Fishermen have more questions than a three-year-old-throw a fish on the dock and everyone wants to know where, when, and how. Respond by saying, "I was slow trolling," and the result is often strange looks and more questions. But the technique's effectiveness makes it worth learning.
The basic idea revolves around trolling at a speed that allows a live bait to swim rather than be pulled. Many boats can't idle down to a speed this slow; in this case, drag a bucket or bump the boat in and out of gear. This allows you to maintain control while hovering over temperature breaks and structure.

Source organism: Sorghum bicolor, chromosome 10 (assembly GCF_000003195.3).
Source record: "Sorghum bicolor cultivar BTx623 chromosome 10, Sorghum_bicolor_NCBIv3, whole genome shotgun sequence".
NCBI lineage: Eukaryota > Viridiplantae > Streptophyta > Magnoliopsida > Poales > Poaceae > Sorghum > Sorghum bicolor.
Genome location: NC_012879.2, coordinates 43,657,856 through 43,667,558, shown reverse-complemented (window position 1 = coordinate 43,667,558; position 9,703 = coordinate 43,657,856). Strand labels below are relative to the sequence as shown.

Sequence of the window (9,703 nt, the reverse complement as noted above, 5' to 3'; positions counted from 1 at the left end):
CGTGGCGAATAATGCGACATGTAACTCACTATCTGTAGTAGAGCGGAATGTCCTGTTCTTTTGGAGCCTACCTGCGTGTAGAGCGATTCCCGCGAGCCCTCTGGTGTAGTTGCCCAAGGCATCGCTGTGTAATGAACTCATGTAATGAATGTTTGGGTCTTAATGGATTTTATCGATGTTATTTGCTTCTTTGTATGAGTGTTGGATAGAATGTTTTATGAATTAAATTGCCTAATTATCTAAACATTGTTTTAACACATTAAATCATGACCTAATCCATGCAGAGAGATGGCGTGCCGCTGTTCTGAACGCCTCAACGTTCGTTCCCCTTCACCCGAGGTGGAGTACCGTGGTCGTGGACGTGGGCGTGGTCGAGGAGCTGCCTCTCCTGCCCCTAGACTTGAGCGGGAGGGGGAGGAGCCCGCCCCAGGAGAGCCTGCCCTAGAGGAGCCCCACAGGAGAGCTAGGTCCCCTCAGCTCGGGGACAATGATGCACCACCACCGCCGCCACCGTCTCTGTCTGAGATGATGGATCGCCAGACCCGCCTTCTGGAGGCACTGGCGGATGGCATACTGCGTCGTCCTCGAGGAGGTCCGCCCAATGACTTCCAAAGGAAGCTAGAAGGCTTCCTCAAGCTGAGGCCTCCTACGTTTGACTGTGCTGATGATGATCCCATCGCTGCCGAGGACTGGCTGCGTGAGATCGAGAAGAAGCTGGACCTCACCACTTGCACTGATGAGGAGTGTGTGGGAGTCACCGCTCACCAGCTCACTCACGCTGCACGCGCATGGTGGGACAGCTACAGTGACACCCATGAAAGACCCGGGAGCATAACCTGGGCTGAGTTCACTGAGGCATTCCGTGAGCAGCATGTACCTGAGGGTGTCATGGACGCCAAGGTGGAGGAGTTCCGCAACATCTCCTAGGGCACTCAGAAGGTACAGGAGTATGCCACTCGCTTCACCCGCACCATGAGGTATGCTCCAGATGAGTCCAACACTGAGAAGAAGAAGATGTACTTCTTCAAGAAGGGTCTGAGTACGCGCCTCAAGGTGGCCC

One important trick is to hook the baitfish through both upper and lower jaws. This will keep it from drowning, something open-mouth baits are wont to do. And since the bait swims through the water, use hooks in proportion to the bait size. Small weights ( ½ to 2 ounces) can be used to keep baits down, but troll these closer to the boat to prevent tangling.
This method takes a little more work than trolling artificial or rigged baits. But if a livewell is at your disposal and you want to be the one answering questions-not asking them-back at the dock, catch some live baits and give slow trolling a try.